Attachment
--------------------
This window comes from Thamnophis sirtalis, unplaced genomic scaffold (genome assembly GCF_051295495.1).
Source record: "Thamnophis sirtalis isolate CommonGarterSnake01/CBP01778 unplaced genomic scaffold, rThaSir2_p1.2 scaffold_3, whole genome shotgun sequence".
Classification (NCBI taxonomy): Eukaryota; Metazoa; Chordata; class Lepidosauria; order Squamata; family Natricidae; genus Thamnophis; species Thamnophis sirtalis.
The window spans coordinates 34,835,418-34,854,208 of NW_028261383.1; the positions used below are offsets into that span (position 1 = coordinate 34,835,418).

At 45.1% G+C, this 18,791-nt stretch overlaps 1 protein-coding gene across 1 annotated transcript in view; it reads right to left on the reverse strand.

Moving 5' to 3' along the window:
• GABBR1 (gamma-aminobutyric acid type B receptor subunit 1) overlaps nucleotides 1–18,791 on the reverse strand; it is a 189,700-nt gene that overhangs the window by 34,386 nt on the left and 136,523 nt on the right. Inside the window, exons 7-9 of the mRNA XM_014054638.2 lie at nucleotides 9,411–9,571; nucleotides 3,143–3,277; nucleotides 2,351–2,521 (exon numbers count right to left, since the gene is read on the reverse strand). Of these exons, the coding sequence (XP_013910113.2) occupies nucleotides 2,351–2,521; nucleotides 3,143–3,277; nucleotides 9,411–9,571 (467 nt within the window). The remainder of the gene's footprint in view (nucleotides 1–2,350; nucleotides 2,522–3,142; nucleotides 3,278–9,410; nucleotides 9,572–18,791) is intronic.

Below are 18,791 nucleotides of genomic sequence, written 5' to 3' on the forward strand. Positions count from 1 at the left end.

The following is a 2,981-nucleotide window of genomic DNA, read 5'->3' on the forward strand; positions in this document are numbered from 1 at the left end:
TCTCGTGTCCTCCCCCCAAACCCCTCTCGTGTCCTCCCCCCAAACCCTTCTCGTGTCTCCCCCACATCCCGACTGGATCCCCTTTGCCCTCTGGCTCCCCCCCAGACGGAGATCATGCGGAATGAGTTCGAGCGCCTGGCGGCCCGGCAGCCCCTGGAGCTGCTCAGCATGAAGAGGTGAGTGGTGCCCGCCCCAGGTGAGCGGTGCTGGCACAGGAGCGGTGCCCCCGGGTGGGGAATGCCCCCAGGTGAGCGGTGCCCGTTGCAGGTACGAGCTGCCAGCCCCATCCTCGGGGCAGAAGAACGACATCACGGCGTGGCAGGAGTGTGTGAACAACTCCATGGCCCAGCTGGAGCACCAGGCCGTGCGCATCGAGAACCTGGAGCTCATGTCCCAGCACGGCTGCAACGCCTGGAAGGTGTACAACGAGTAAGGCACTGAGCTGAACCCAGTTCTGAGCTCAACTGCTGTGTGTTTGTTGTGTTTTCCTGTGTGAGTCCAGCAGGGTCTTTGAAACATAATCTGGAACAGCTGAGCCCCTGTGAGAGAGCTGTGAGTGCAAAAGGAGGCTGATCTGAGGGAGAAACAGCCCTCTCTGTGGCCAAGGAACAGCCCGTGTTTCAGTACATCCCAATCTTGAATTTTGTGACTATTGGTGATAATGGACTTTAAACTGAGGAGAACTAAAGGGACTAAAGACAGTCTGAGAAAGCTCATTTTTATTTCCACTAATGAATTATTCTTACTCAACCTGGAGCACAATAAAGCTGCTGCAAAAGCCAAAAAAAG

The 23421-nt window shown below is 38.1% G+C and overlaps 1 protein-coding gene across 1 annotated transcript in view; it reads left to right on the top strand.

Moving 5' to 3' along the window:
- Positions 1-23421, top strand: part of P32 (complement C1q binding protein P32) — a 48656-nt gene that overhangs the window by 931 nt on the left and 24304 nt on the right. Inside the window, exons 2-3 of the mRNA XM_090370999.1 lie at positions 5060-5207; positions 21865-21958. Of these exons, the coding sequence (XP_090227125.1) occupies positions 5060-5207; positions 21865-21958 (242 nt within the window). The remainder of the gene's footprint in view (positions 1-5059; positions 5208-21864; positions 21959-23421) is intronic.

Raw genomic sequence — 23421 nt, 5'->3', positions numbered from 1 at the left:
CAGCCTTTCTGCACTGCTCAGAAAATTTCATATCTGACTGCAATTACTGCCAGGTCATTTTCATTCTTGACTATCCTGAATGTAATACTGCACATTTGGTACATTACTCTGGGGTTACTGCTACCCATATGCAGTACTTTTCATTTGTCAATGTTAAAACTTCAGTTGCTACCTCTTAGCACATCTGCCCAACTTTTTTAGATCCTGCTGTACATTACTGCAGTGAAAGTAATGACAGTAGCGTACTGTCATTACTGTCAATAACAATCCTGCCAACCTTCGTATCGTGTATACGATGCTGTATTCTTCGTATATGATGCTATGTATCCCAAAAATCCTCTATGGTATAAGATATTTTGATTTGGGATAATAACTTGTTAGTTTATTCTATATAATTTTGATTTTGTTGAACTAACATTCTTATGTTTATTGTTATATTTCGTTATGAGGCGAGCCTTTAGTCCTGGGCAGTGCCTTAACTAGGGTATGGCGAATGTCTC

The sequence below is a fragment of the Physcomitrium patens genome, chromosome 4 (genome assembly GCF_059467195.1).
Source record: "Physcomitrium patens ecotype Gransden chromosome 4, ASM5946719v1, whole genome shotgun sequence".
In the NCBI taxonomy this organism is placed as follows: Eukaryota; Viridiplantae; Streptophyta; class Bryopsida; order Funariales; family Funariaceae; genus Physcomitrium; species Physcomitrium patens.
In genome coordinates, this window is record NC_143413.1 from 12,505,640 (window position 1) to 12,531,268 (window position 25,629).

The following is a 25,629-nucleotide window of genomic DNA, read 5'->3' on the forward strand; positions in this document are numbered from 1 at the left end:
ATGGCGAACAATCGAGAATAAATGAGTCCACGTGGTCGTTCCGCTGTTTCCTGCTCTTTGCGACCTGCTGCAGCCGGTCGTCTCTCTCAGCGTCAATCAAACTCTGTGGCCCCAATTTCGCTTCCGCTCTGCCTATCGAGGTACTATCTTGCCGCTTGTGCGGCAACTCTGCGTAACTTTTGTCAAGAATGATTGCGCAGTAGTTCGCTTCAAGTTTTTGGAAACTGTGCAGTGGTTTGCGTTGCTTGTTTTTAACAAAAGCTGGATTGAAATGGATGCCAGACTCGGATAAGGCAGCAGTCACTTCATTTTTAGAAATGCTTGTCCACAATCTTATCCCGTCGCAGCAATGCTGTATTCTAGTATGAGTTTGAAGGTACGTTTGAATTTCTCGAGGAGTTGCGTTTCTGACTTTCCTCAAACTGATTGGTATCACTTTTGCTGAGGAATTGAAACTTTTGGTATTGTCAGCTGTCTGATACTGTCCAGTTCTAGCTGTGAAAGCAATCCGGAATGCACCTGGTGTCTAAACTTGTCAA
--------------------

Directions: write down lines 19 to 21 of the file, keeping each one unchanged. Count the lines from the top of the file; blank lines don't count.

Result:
In genome coordinates, this window is record NC_143413.1 from 12,505,640 (window position 1) to 12,531,268 (window position 25,629).

The following is a 25,629-nucleotide window of genomic DNA, read 5'->3' on the forward strand; positions in this document are numbered from 1 at the left end:
ATGGCGAACAATCGAGAATAAATGAGTCCACGTGGTCGTTCCGCTGTTTCCTGCTCTTTGCGACCTGCTGCAGCCGGTCGTCTCTCTCAGCGTCAATCAAACTCTGTGGCCCCAATTTCGCTTCCGCTCTGCCTATCGAGGTACTATCTTGCCGCTTGTGCGGCAACTCTGCGTAACTTTTGTCAAGAATGATTGCGCAGTAGTTCGCTTCAAGTTTTTGGAAACTGTGCAGTGGTTTGCGTTGCTTGTTTTTAACAAAAGCTGGATTGAAATGGATGCCAGACTCGGATAAGGCAGCAGTCACTTCATTTTTAGAAATGCTTGTCCACAATCTTATCCCGTCGCAGCAATGCTGTATTCTAGTATGAGTTTGAAGGTACGTTTGAATTTCTCGAGGAGTTGCGTTTCTGACTTTCCTCAAACTGATTGGTATCACTTTTGCTGAGGAATTGAAACTTTTGGTATTGTCAGCTGTCTGATACTGTCCAGTTCTAGCTGTGAAAGCAATCCGGAATGCACCTGGTGTCTAAACTTGTCAA